The standard rear seat is a 60/40 split. It folds flat easily. Simply flip up the seat cushion and flop down the seatback. Reclining rear seats are optional, as is a flat-folding front seat. With the rear seats folded flat, there's a spacious 54.2 cubic feet of cargo capacity. Fold down the passenger seat, and the Patriot has room for something eight feet long. With all the seats in use there's 23 cubic feet in the back, comparable with any compact SUV. The cargo area has a removable carpeted floor.
The Jeep Patriot's 2.4-liter engine works well. It has good power, with 172 horsepower and 165 pound-feet of torque, and is responsive where it needs to be. You can be going uphill at 75 miles per hour, and it will still accelerate. Our only criticism is that it sounds gruff under heavy throttle.
The 2.0-liter engine offers slightly better fuel economy, but, for the minimal price difference, we recommend the 2.4-liter.
The five-speed manual gearbox is a joy to use, even with its long throws. The lever comes out of the center stack above the driver's right knee, an improvement over being on the floor near the right thigh. The five-speed makes the Patriot feel like a Jeep. Properly used, it brings out the potential of the engine.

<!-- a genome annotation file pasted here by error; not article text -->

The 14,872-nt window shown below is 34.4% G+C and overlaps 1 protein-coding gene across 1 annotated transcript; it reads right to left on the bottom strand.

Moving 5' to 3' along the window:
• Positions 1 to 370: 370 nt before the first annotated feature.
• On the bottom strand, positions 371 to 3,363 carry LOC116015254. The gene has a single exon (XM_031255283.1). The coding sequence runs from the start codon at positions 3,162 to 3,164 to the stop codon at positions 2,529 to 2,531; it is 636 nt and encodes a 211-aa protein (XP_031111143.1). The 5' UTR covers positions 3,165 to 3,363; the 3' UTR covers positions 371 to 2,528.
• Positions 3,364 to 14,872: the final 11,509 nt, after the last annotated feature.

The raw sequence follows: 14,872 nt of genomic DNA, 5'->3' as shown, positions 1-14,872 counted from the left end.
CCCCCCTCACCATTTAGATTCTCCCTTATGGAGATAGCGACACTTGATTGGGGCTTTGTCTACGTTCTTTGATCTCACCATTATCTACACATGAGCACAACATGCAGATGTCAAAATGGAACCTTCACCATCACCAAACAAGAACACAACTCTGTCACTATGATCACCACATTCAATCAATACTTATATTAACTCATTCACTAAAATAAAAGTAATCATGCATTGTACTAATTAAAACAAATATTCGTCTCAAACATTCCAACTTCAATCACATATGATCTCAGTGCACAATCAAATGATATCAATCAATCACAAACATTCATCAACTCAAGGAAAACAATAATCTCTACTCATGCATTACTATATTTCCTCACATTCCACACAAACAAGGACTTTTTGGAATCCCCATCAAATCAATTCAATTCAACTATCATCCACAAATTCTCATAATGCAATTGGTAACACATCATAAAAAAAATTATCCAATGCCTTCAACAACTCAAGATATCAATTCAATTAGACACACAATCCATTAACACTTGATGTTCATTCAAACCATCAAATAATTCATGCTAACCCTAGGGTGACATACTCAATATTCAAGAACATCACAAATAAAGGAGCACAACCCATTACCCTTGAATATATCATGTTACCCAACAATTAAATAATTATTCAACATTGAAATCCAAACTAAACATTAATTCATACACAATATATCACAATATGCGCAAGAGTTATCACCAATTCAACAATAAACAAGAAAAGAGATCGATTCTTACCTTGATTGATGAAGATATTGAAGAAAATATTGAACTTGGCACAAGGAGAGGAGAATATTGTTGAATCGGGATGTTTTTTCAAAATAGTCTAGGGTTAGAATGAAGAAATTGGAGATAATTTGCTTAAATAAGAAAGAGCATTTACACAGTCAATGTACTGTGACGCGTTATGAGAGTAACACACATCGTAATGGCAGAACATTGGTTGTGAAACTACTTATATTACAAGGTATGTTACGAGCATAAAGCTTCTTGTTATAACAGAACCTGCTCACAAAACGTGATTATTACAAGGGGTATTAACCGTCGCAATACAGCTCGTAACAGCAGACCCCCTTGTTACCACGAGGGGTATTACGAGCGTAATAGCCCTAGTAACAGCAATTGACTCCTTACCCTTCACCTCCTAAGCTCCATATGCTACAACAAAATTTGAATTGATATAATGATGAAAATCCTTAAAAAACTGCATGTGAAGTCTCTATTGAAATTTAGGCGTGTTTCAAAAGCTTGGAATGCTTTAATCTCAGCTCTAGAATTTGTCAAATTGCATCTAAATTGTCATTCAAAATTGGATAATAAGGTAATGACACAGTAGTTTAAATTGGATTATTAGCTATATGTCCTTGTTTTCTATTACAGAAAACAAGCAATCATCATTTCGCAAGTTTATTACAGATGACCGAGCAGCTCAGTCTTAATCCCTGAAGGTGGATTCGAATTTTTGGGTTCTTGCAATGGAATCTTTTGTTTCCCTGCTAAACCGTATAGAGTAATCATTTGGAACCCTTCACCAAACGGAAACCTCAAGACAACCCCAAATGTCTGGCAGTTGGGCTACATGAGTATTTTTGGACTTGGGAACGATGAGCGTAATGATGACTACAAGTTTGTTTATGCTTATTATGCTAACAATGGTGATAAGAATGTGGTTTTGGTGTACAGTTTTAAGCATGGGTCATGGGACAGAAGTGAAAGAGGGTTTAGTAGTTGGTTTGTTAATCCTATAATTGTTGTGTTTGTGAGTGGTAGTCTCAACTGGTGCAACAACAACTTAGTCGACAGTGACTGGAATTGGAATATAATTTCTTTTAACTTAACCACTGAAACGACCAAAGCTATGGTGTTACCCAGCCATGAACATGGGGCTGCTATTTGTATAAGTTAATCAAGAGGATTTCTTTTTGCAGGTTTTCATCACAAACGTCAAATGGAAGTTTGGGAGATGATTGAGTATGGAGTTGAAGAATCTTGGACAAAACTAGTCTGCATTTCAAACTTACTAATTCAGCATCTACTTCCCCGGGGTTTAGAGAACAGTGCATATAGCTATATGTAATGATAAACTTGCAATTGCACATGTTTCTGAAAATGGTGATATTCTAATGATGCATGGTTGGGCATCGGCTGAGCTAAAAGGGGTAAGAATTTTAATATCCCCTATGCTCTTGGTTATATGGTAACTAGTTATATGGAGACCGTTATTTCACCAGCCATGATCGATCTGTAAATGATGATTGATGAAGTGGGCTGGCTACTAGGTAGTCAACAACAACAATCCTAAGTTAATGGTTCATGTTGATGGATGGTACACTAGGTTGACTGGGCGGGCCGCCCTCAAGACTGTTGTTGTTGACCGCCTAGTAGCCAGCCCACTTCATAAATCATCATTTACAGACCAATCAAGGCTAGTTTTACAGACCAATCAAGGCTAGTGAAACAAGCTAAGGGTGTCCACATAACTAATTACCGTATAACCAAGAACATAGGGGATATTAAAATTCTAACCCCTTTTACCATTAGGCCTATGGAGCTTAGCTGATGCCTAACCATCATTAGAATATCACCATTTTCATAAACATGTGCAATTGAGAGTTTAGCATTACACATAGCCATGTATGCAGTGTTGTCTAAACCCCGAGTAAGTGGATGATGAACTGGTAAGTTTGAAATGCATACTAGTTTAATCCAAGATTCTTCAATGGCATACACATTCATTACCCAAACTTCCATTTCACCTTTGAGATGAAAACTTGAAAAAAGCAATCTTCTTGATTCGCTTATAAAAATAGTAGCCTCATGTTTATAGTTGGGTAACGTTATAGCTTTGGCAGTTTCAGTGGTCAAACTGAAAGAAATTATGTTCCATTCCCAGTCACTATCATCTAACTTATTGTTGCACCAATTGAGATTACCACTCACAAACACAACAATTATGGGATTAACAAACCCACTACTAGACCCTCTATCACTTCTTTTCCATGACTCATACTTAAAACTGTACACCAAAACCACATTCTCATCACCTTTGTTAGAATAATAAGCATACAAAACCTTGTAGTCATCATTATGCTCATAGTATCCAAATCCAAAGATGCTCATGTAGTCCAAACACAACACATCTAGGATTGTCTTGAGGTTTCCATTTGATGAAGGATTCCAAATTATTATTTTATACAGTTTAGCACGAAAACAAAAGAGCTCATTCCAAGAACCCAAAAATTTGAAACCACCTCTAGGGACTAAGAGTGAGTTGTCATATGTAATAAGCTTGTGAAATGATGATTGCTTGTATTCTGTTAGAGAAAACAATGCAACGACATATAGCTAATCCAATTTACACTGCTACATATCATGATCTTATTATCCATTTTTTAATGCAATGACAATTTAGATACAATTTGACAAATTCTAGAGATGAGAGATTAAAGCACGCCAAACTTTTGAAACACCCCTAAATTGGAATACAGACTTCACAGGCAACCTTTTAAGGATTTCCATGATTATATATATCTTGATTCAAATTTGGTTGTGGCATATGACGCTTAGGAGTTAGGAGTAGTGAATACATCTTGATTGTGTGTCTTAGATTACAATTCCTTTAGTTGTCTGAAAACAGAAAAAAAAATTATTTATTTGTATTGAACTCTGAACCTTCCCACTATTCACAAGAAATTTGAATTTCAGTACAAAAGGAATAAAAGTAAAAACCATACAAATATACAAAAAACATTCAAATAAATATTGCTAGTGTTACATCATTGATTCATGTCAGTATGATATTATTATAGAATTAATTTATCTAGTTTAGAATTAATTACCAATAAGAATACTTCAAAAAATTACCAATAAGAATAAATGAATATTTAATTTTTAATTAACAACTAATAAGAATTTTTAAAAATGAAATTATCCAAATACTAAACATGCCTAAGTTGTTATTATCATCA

The suspension works well in all conditions. We gave it a good test over a 20-mile stretch of dirt road: Hard-packed, potholed, a layer of loose dust, lots of uphill and downhill curves. The Patriot was stable and confident. We drove fast, and used the brakes hard; the ABS frequently activated on the slippery dust, with the all-season (not all-terrain) tires. We aimed for some of the potholes, including a 50-foot-long row of little ones. The independent suspension eagerly ate them up. Along came a washboard surface, and the Patriot stayed true. We hit an elevated cattle crossing at 30 miles per hour and tensed for an impact that never came. The Patriot did a great job in these conditions.
On paved country roads the Patriot feels light and nimble. The ride is steady over rough asphalt patches. The body feels well isolated and you can hit a bump with one wheel without your head being tossed.
We finally found the limit of the suspension, when we hit a big dip in the middle of a curve at a high rate of speed for the corner. The Patriot struggled to remain stable, but succeeded.